Will Afghanistan always repel invaders?
I vividly remember one December Saturday morning thirty years ago listening to a Today programme discussion after the old USSR had invaded and sought to occupy Afghanistan. One studio “expert” argued that Moscow’s action was doomed to failure because invaders to the country always ended up as losers.
He was proved right. Before their withdrawal nine years later 620,000 Soviet soldiers served in the country with a death toll of 14,453. On top of that there were 469,685 sick and wounded.
In addition, according to Wikipedia, the Soviets lost 118 aircraft, 333 helicopters, 147 tanks, 433 artillery guns and mortars, 1,138 radio sets and command vehicles, 510 engineering vehicles, and 11,369 trucks and petrol tankers.
Fast forward to today and on a dreadful morning for the British army should Westminster be asking the same question – is withdrawal becoming an attractive option? Is there an achievable objective that justifies the ongoing commitment?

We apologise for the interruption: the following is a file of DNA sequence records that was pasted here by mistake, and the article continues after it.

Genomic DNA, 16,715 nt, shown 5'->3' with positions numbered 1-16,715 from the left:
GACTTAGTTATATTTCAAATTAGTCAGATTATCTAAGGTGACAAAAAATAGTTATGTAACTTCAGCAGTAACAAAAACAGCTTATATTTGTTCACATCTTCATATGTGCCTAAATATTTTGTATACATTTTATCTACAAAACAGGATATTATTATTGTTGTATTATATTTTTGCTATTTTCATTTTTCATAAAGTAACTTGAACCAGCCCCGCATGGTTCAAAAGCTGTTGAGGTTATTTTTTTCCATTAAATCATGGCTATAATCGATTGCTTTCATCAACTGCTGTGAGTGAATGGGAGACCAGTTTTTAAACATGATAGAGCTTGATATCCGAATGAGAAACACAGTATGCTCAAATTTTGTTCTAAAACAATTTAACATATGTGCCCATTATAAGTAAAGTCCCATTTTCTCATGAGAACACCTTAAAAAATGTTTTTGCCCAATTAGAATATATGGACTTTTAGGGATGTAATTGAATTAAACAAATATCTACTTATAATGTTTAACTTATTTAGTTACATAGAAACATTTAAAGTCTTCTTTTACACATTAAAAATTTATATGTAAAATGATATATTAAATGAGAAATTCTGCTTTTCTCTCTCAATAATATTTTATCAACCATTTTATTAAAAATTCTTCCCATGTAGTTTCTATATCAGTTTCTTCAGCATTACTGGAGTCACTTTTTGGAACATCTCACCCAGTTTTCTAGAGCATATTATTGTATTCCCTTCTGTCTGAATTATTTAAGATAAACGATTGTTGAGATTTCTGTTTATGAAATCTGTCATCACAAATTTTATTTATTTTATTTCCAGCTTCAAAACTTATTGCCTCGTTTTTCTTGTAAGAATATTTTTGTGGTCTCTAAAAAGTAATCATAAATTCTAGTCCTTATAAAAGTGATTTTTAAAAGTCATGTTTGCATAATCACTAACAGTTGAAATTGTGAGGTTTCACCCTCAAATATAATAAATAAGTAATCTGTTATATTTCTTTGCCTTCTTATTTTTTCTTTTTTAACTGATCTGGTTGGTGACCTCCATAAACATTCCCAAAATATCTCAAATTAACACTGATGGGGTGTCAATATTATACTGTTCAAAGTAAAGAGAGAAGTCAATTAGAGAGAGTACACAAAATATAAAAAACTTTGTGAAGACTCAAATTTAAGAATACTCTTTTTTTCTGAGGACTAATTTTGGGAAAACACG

Withdrawal would be a hugely bitter pill to swallow given the bravery of the British troops so far and the sacrifices that have been made but is there a realistic prospect of something that can be termed victory?
The current debate is all about the equipment that is supplied to the troops – not whether we should be there at all. But has the time come to look at the latter?
I don’t feel qualified to have a view but the debate thus far has not been illuminating. Would more resources and better equipment help with the overall goal – or were the words of the “expert” 30 years ago correct?
It might be recalled that the failure of the Red Army in Afghanistan in the 1980s was a key factor in the break-up of the Soviet Union. Are there any lessons from history here for the UK and Mr Brown?